• 9 January 2012
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Technology to target HIV, cancer

Dr Vijayan V
VP, R&D operations Transgene Biotek
Recently in the news for out-licensing their technology to produce human erythropoetin, Transgene Biotek has had an illustrious past with developing novel technologies to produce a span of products, including monoclonal antibodies, proteins and biogenerics. Leading the operations from the front is Dr Vijayan V, head of R&D, Transgene.

Dr Vijayan believes that finding novel ways to target diseases such as HIV, diabetes and cancer is important in order to make a breakthrough. Highlighting their commitment to creating useful intellectual property, Dr Vijayan mentions that Transgene has applied for 30 patents in the last six months.

Dr Vijayan has over 24 years of multifaceted experience in different biotechnology companies. After completing his PhD in microbiology from Pondicherry University, he worked at the Vector Control Research Center on insecticidal antibiotics. He went on to work at Spic Pharma, where he helped develop the protocols for production of up to 1,000 tonnes of Penicillin, the largest quantity producible at that time. Later, during his stint at Indian Immunologicals, where he was involved in the development of the rabies vaccine, he got further insight into research and manufacturing aspects of vaccines. He has also served as the head of the biotech division at Cadila Pharmaceuticals where he helped start the production of recombinant erythropoetin from scratch.
One of the major breakthroughs in research at Transgene has been in the area of a therapeutic vaccine for HIV. “In AIDS, the humoral immunity or specifically the gp120 B cells suppress the cell mediated immunity consisting of T cells. This prevents the necessary clearance of the HIV virus from the body. We have developed a novel toxin protein that selectively targets and inhibits the gp120 B cells. This form of therapy will only target this subset of B cells, and hence will not negatively impact the overall immunity. It has been characterized in vitro and is in pre-clinical trials. We hope to develop a therapeutic vaccine on these lines that could help restore the immunity in HIV patients,” explains Dr Vijayan.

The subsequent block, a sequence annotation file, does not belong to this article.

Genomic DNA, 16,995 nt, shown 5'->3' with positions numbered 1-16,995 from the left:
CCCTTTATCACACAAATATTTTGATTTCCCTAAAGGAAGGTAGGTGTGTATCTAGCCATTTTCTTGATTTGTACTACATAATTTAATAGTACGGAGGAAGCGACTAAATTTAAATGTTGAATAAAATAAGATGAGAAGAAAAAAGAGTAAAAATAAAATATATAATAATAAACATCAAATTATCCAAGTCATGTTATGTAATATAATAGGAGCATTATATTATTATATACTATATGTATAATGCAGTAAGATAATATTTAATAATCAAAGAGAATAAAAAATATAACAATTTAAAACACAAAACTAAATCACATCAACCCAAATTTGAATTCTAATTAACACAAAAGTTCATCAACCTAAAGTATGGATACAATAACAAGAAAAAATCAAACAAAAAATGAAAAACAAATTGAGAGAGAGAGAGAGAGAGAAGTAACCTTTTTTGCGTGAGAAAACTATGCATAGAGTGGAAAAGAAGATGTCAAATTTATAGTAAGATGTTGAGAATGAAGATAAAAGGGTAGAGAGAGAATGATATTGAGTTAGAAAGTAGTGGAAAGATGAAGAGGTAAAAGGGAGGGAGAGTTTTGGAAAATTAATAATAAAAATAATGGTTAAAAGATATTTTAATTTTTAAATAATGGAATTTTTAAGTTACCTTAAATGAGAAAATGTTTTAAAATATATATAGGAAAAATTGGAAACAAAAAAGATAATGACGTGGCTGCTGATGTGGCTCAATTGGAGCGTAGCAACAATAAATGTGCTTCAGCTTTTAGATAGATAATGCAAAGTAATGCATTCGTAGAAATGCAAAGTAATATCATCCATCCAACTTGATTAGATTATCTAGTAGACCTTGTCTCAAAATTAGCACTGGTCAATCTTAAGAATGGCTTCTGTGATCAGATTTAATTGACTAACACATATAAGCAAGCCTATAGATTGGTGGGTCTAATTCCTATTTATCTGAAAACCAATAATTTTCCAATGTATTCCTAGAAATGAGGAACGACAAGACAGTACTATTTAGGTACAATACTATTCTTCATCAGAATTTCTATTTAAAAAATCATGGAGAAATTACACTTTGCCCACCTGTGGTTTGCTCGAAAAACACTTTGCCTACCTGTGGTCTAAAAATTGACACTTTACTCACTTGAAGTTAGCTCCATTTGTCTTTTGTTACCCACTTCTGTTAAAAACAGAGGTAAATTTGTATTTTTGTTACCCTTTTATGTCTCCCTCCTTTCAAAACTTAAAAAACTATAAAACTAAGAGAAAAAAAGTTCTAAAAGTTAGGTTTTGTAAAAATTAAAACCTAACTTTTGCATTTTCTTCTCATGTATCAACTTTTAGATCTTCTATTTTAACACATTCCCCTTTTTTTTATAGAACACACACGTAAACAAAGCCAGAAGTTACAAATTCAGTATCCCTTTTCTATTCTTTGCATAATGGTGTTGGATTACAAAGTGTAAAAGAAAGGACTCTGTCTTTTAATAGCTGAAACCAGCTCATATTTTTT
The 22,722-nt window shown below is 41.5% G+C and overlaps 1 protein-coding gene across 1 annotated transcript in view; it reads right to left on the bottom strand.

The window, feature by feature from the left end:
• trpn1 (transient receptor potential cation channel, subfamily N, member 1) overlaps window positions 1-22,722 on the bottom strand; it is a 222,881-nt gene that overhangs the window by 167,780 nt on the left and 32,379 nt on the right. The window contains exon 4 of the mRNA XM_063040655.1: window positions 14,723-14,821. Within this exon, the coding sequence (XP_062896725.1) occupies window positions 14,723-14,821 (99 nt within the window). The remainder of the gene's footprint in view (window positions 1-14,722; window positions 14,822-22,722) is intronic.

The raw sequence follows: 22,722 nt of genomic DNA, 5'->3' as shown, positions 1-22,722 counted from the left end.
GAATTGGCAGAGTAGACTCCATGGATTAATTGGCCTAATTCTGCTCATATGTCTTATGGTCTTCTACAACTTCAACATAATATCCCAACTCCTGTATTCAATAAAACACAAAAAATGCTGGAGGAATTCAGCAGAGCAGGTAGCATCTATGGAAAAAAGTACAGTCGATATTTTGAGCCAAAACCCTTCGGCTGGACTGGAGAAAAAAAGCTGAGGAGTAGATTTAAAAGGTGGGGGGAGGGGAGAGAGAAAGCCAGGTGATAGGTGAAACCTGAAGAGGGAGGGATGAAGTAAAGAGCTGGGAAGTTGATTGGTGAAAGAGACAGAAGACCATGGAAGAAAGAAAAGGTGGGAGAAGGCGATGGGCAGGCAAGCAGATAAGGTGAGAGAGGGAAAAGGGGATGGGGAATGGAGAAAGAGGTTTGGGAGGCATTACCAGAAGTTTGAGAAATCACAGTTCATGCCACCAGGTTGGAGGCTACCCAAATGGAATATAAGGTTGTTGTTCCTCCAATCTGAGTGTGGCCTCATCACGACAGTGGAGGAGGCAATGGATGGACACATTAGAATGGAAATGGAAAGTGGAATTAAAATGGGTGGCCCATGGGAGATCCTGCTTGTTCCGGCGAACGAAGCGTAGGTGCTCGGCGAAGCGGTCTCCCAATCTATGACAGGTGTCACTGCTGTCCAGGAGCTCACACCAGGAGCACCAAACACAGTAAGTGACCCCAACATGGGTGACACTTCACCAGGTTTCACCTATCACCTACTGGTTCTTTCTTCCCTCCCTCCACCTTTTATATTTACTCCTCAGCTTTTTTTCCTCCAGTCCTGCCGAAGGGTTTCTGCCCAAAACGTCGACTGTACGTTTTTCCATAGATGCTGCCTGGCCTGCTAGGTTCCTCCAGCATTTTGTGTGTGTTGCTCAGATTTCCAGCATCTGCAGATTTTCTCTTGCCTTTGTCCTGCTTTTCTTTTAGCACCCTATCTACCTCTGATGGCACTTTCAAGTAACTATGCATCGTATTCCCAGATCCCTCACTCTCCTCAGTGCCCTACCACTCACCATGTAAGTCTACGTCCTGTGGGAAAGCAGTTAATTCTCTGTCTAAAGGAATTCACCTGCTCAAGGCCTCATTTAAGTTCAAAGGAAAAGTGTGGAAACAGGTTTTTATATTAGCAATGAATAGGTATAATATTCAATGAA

Transgene is using a similar immunomodulation approach in the treatment of multiple sclerosis. Dr Vijayan was already well-versed in the manufacturing aspects of monoclonal antibodies, when he embarked upon the R&D pipeline for humanized monoclonal antibodies.

These antibodies are directed towards extracellular ligands present on cancerous cells, such as multiple myeloma and esophageal cancer. These have shown up to 90 percent reduction in tumors in animals at the preclinical stages. RNA silencing technology is also being explored to counter other cancers by using patented technology.

Dr Vijayan is also confident of developing an oral or transdermal route of delivery for insulin using their patented nano lattice technology. “I believe that the transdermal route of administration of drugs and vaccines is a very exciting opportunity for us to conduct research. We hope to develop a platform technology to be able to use it for a variety of compounds,” he says.

Biogenerics is another important area where newer methods are being used by Dr Vijayan. Erythropoetin is produced via adherent cell cultures, which are relatively difficult to scale up to large quantities. With the aid of a new technique, it is now being produced in a suspension cell culture in large fermentors.

Dr Vijayan's 'never say die' attitude comes across when he says, “I believe in not leaving anything half way.” We have faced some roadblocks and will continue to do so, but we always try to explore alternative routes. Our perseverance has paid off so far and we are beginning to make tremendous progress.”

Manasi Vaidya in Bangalore

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